Examples materials for use in forming the first and second metallic regions can be selected from suitable pairs of the following metals, among others: (a) substantially pure metals, including gold, platinum, palladium, iridium, osmium, rhodium, titanium, zirconium, tantalum, tungsten, niobium, ruthenium, alkaline earth metals (e.g., magnesium), iron and zinc, and (b) metal alloys, including metal alloys comprising iron and chromium (e.g., stainless steels, including platinum-enriched radiopaque stainless steel), niobium alloys, titanium alloys, nickel alloys including alloys comprising nickel and titanium (e.g., Nitinol), alloys comprising cobalt and chromium, including alloys that comprise cobalt, chromium and iron (e.g., elgiloy alloys), alloys comprising nickel, cobalt and chromium (e.g., MP 35N), alloys comprising cobalt, chromium, tungsten and nickel (e.g., L605), and alloys comprising nickel and chromium (e.g., inconel alloys), and metal alloys such as those described in Pub. No. US 2002/0004060 A1, entitled “Metallic implant which is degradable in vivo,” which include metal alloys whose main constituent is selected from alkali metals, alkaline earth metals, iron, and zinc, for example, metal alloys containing magnesium, iron or zinc as a main constituent and one or more additional constituents selected from the following: alkali metals such as Li, alkaline-earth metals such as Ca and Mg, transition metals such as Mn, Co, Ni, Cr, Cu, Cd, Zr, Ag, Au, Pd, Pt, Re, Fe and Zn, Group IIIa metals such as Al, and Group IVa elements such as C, Si, Sn and Pb (e.g., Mg alloys comprising Mg and one or more of Mg, Fe, Zn, Ca and Mn, Fe alloys comprising Fe and one or more of Mg, Zn, Ca and Mn and Zn alloys comprising Zn and one or more of Mg, Fe, Ca and Mn, among many others).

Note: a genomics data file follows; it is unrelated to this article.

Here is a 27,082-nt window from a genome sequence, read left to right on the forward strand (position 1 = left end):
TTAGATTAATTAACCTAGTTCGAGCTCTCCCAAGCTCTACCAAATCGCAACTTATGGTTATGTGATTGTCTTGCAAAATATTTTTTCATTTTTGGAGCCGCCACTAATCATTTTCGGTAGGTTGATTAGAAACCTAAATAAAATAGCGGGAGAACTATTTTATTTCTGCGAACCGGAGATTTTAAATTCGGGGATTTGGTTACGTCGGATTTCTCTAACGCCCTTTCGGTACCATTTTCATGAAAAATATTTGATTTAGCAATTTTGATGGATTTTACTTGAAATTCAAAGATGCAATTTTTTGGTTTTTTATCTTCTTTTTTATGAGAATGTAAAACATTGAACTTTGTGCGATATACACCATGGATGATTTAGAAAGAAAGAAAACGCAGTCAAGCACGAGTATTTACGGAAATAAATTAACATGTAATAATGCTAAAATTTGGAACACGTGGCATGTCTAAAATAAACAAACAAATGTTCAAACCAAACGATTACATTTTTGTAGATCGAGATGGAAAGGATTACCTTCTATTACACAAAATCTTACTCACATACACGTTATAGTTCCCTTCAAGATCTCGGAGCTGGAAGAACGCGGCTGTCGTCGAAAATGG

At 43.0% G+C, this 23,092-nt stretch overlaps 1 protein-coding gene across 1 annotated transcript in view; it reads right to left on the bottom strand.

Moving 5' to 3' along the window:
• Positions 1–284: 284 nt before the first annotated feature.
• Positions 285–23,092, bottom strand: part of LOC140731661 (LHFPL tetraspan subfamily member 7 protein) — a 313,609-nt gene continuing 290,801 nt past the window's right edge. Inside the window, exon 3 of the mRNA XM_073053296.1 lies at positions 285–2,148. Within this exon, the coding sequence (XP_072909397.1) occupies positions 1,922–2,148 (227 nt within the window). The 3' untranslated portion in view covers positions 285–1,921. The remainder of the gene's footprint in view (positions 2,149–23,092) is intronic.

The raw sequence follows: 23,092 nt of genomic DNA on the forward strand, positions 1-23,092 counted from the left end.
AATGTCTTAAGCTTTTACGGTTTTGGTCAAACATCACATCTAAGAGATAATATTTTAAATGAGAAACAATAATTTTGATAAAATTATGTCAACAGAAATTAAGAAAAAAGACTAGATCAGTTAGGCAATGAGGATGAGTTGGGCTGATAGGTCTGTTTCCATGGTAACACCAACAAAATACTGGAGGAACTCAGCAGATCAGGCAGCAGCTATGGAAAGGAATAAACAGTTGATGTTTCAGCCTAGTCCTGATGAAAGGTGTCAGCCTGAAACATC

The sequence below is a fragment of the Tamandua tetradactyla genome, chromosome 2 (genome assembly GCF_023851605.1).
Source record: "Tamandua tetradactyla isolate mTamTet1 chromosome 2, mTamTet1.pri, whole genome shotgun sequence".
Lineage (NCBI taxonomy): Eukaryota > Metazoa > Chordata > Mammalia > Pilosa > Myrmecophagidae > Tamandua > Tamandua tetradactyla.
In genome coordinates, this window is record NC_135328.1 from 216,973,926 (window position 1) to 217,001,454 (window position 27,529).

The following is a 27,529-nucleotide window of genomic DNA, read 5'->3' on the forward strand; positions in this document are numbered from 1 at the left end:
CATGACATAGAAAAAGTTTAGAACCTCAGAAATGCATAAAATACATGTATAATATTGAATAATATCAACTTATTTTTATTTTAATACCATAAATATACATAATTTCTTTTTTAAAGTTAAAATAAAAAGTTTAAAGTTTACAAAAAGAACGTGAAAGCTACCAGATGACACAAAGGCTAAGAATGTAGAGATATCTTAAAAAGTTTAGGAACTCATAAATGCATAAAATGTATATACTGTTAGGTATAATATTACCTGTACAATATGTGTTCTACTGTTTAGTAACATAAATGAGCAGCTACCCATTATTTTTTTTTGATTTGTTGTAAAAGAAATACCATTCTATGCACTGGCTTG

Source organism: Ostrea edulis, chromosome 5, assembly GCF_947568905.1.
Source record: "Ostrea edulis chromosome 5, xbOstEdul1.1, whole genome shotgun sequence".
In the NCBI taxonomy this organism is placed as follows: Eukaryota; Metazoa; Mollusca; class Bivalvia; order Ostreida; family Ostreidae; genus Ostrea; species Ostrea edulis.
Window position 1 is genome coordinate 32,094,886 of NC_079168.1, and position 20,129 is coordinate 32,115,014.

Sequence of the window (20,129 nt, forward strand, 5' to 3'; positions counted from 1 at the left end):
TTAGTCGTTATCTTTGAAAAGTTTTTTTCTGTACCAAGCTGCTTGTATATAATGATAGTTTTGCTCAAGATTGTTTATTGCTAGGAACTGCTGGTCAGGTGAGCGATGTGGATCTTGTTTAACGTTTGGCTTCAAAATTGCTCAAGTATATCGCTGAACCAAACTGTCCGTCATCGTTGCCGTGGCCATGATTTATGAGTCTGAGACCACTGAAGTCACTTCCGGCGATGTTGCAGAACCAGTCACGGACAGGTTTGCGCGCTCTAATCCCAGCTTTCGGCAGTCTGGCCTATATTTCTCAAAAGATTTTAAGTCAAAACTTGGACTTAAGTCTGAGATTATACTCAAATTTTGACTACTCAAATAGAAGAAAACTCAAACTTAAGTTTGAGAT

Some specific combinations of materials for the first and second metallic regions include following (wherein the first listed material is preferentially corroded galvanically relative to the second listed material): Mg/Zn, Mg alloy/Zn, Mg/Zn alloy, Mg alloy/Zn alloy, Zn/Al, Zn alloy/Al, Zn/Al alloy, Zn alloy/Al alloy, Mg/Fe, Mg alloy/Fe, Mg/Fe alloy, Mg alloy/Fe alloy, Zn/Fe, Zn/Fe alloy, Zn alloy/Fe, Zn alloy/Fe alloy, Mg/nitinol, Mg alloy/nitinol, Mg/inconel, Mg alloy/inconel, Mg/stainless steel, Mg alloy/stainless steel, Mg/platinum, Mg alloy/platinum, Zn/nitinol, Zn alloy/nitinol, Zn/inconel, Zn alloy/inconel, Zn/stainless steel, Zn alloy/stainless steel, Zn/platinum, Zn alloy/platinum, Fe/stainless steel, Fe alloy/stainless steel, Fe/nitinol, Fe alloy/nitinol, Fe/inconel, Fe alloy/inconel, Fe/platinum and Fe alloy/platinum, among many other possibilities. Those embodiments where iron is galvanically corroded may be useful in treating restenosis, as Fe2+ has been reported to be a smooth muscle cell inhibitor.

Ion-conductive polymeric regions are polymeric regions that permit movement of ions, and in the present invention, permit movement of ionic therapeutic agents. Like other ionic species, ionic therapeutic agents move in response to concentration gradients (via a process called “diffusion”) and in response to electric fields (via a process called “migration”).

Ion-conductive polymeric regions are capable of providing therapeutic agents in an ionized form (via a process that is sometimes referred to as “solvation”), as opposed to a charge-neutral form (e.g., in the form of a non-ionized acid, non-ionized base, non-ionized salt, etc.), while at the same time allowing for ion movement. Charge-neutral species are generally not transported in response to an electric field (although they can undergo diffusion in response to a concentration gradient). Polymers suitable for maintaining therapeutic agents in ionized form commonly have cation and/or anion coordinating sites, which are capable of forming complexes with ions, or they are themselves ionized.